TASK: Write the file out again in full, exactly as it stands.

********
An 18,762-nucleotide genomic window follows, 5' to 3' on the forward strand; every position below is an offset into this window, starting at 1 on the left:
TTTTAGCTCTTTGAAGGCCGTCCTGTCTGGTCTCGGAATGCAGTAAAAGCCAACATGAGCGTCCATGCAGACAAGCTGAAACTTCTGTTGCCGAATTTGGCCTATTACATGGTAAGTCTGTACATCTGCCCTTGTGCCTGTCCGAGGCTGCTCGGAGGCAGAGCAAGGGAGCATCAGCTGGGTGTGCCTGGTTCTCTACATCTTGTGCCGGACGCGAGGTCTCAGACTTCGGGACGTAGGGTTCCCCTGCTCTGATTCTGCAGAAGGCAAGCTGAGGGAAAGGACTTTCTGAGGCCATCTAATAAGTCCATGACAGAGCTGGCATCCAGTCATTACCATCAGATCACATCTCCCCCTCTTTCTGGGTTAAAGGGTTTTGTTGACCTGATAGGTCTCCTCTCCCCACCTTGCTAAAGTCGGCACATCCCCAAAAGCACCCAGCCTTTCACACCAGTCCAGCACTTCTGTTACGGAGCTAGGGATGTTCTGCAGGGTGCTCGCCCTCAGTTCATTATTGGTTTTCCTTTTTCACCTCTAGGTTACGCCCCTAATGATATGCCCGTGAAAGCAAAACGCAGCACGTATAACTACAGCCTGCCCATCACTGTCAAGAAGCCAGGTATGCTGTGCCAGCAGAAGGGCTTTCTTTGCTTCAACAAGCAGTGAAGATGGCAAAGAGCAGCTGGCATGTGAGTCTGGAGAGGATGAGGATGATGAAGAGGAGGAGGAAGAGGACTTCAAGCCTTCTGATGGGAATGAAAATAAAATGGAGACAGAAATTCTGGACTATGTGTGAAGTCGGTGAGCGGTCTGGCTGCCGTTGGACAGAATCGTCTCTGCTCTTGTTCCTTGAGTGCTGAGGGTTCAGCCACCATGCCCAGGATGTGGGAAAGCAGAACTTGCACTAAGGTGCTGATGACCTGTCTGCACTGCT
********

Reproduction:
An 18,762-nucleotide genomic window follows, 5' to 3' on the forward strand; every position below is an offset into this window, starting at 1 on the left:
TTTTAGCTCTTTGAAGGCCGTCCTGTCTGGTCTCGGAATGCAGTAAAAGCCAACATGAGCGTCCATGCAGACAAGCTGAAACTTCTGTTGCCGAATTTGGCCTATTACATGGTAAGTCTGTACATCTGCCCTTGTGCCTGTCCGAGGCTGCTCGGAGGCAGAGCAAGGGAGCATCAGCTGGGTGTGCCTGGTTCTCTACATCTTGTGCCGGACGCGAGGTCTCAGACTTCGGGACGTAGGGTTCCCCTGCTCTGATTCTGCAGAAGGCAAGCTGAGGGAAAGGACTTTCTGAGGCCATCTAATAAGTCCATGACAGAGCTGGCATCCAGTCATTACCATCAGATCACATCTCCCCCTCTTTCTGGGTTAAAGGGTTTTGTTGACCTGATAGGTCTCCTCTCCCCACCTTGCTAAAGTCGGCACATCCCCAAAAGCACCCAGCCTTTCACACCAGTCCAGCACTTCTGTTACGGAGCTAGGGATGTTCTGCAGGGTGCTCGCCCTCAGTTCATTATTGGTTTTCCTTTTTCACCTCTAGGTTACGCCCCTAATGATATGCCCGTGAAAGCAAAACGCAGCACGTATAACTACAGCCTGCCCATCACTGTCAAGAAGCCAGGTATGCTGTGCCAGCAGAAGGGCTTTCTTTGCTTCAACAAGCAGTGAAGATGGCAAAGAGCAGCTGGCATGTGAGTCTGGAGAGGATGAGGATGATGAAGAGGAGGAGGAAGAGGACTTCAAGCCTTCTGATGGGAATGAAAATAAAATGGAGACAGAAATTCTGGACTATGTGTGAAGTCGGTGAGCGGTCTGGCTGCCGTTGGACAGAATCGTCTCTGCTCTTGTTCCTTGAGTGCTGAGGGTTCAGCCACCATGCCCAGGATGTGGGAAAGCAGAACTTGCACTAAGGTGCTGATGACCTGTCTGCACTGCT